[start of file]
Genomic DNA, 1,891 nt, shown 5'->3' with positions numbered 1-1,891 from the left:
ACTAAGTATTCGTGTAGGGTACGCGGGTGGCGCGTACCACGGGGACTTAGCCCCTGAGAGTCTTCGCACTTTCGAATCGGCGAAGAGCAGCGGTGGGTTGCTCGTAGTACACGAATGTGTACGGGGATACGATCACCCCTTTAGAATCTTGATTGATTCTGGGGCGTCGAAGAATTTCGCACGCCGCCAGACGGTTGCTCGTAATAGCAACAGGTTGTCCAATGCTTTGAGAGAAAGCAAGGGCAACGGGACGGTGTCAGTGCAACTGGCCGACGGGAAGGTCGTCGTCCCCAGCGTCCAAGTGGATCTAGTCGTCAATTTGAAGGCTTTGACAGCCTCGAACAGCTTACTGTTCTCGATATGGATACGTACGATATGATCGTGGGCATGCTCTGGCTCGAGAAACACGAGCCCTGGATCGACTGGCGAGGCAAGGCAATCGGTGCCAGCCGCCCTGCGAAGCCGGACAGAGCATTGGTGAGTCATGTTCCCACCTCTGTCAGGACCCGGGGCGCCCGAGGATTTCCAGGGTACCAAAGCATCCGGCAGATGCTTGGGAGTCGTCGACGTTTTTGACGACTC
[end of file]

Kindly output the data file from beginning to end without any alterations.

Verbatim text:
Genomic DNA, 1,891 nt, shown 5'->3' with positions numbered 1-1,891 from the left:
ACTAAGTATTCGTGTAGGGTACGCGGGTGGCGCGTACCACGGGGACTTAGCCCCTGAGAGTCTTCGCACTTTCGAATCGGCGAAGAGCAGCGGTGGGTTGCTCGTAGTACACGAATGTGTACGGGGATACGATCACCCCTTTAGAATCTTGATTGATTCTGGGGCGTCGAAGAATTTCGCACGCCGCCAGACGGTTGCTCGTAATAGCAACAGGTTGTCCAATGCTTTGAGAGAAAGCAAGGGCAACGGGACGGTGTCAGTGCAACTGGCCGACGGGAAGGTCGTCGTCCCCAGCGTCCAAGTGGATCTAGTCGTCAATTTGAAGGCTTTGACAGCCTCGAACAGCTTACTGTTCTCGATATGGATACGTACGATATGATCGTGGGCATGCTCTGGCTCGAGAAACACGAGCCCTGGATCGACTGGCGAGGCAAGGCAATCGGTGCCAGCCGCCCTGCGAAGCCGGACAGAGCATTGGTGAGTCATGTTCCCACCTCTGTCAGGACCCGGGGCGCCCGAGGATTTCCAGGGTACCAAAGCATCCGGCAGATGCTTGGGAGTCGTCGACGTTTTTGACGACTC